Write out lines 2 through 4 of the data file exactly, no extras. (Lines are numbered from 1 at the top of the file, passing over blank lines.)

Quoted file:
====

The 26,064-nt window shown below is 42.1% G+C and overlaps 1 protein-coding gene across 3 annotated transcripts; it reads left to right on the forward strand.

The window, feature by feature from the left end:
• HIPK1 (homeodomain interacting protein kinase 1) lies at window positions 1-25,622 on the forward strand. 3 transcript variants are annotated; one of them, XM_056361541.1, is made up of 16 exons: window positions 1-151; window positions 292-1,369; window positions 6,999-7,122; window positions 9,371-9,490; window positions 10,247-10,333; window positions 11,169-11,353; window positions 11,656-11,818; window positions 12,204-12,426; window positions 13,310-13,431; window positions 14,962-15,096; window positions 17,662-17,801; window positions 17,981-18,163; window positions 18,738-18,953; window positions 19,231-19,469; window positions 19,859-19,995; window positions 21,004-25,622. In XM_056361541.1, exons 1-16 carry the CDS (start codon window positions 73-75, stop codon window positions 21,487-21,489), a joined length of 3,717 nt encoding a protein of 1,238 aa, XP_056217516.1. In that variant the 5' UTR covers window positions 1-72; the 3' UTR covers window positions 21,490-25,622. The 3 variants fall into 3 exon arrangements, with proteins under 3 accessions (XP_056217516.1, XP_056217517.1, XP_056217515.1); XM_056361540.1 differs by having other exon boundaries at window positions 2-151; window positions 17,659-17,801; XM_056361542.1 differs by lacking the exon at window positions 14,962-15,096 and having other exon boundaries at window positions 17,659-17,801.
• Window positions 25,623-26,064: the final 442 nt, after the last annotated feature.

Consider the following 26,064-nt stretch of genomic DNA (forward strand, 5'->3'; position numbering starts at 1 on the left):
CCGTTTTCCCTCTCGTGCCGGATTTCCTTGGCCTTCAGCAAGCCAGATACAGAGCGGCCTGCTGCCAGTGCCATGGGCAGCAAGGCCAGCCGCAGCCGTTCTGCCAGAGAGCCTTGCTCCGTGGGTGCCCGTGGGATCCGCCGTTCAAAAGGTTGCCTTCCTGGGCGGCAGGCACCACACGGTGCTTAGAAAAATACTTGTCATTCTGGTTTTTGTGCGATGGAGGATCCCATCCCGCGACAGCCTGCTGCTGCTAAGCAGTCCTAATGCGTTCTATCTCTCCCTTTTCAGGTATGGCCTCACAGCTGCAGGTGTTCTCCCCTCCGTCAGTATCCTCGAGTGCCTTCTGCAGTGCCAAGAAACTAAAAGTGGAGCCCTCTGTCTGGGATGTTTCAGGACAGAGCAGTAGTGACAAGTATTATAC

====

The window, feature by feature from the left end:
• HIPK1 (homeodomain interacting protein kinase 1) lies at window positions 1-25,622 on the forward strand. 3 transcript variants are annotated; one of them, XM_056361541.1, is made up of 16 exons: window positions 1-151; window positions 292-1,369; window positions 6,999-7,122; window positions 9,371-9,490; window positions 10,247-10,333; window positions 11,169-11,353; window positions 11,656-11,818; window positions 12,204-12,426; window positions 13,310-13,431; window positions 14,962-15,096; window positions 17,662-17,801; window positions 17,981-18,163; window positions 18,738-18,953; window positions 19,231-19,469; window positions 19,859-19,995; window positions 21,004-25,622. In XM_056361541.1, exons 1-16 carry the CDS (start codon window positions 73-75, stop codon window positions 21,487-21,489), a joined length of 3,717 nt encoding a protein of 1,238 aa, XP_056217516.1. In that variant the 5' UTR covers window positions 1-72; the 3' UTR covers window positions 21,490-25,622. The 3 variants fall into 3 exon arrangements, with proteins under 3 accessions (XP_056217516.1, XP_056217517.1, XP_056217515.1); XM_056361540.1 differs by having other exon boundaries at window positions 2-151; window positions 17,659-17,801; XM_056361542.1 differs by lacking the exon at window positions 14,962-15,096 and having other exon boundaries at window positions 17,659-17,801.
• Window positions 25,623-26,064: the final 442 nt, after the last annotated feature.